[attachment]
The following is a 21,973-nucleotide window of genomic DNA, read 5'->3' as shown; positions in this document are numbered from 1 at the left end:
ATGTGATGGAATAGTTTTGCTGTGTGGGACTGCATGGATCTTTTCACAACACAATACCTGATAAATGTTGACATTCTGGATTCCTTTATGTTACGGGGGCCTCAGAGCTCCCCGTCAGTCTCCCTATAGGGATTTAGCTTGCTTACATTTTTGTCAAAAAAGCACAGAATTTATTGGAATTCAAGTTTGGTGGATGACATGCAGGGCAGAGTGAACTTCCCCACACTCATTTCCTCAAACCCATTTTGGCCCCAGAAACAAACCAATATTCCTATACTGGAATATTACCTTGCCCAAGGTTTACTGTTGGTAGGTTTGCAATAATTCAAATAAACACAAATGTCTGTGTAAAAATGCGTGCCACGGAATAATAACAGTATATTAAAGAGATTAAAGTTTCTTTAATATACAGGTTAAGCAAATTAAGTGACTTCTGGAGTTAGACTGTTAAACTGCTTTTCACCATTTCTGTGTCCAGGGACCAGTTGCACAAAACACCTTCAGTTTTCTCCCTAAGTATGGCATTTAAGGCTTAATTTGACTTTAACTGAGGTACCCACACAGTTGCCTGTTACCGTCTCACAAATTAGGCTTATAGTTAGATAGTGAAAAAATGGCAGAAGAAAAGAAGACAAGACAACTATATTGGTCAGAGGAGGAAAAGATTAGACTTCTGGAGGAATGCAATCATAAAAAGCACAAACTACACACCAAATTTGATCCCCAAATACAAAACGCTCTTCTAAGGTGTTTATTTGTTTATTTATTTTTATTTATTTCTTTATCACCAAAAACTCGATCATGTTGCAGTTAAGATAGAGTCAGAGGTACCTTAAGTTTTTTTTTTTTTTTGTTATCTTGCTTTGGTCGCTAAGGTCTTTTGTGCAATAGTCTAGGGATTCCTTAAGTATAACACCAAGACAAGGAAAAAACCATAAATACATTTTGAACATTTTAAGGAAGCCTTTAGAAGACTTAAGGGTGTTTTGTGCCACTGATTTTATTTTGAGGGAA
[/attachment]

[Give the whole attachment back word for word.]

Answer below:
The following is a 21,973-nucleotide window of genomic DNA, read 5'->3' as shown; positions in this document are numbered from 1 at the left end:
ATGTGATGGAATAGTTTTGCTGTGTGGGACTGCATGGATCTTTTCACAACACAATACCTGATAAATGTTGACATTCTGGATTCCTTTATGTTACGGGGGCCTCAGAGCTCCCCGTCAGTCTCCCTATAGGGATTTAGCTTGCTTACATTTTTGTCAAAAAAGCACAGAATTTATTGGAATTCAAGTTTGGTGGATGACATGCAGGGCAGAGTGAACTTCCCCACACTCATTTCCTCAAACCCATTTTGGCCCCAGAAACAAACCAATATTCCTATACTGGAATATTACCTTGCCCAAGGTTTACTGTTGGTAGGTTTGCAATAATTCAAATAAACACAAATGTCTGTGTAAAAATGCGTGCCACGGAATAATAACAGTATATTAAAGAGATTAAAGTTTCTTTAATATACAGGTTAAGCAAATTAAGTGACTTCTGGAGTTAGACTGTTAAACTGCTTTTCACCATTTCTGTGTCCAGGGACCAGTTGCACAAAACACCTTCAGTTTTCTCCCTAAGTATGGCATTTAAGGCTTAATTTGACTTTAACTGAGGTACCCACACAGTTGCCTGTTACCGTCTCACAAATTAGGCTTATAGTTAGATAGTGAAAAAATGGCAGAAGAAAAGAAGACAAGACAACTATATTGGTCAGAGGAGGAAAAGATTAGACTTCTGGAGGAATGCAATCATAAAAAGCACAAACTACACACCAAATTTGATCCCCAAATACAAAACGCTCTTCTAAGGTGTTTATTTGTTTATTTATTTTTATTTATTTCTTTATCACCAAAAACTCGATCATGTTGCAGTTAAGATAGAGTCAGAGGTACCTTAAGTTTTTTTTTTTTTTTGTTATCTTGCTTTGGTCGCTAAGGTCTTTTGTGCAATAGTCTAGGGATTCCTTAAGTATAACACCAAGACAAGGAAAAAACCATAAATACATTTTGAACATTTTAAGGAAGCCTTTAGAAGACTTAAGGGTGTTTTGTGCCACTGATTTTATTTTGAGGGAA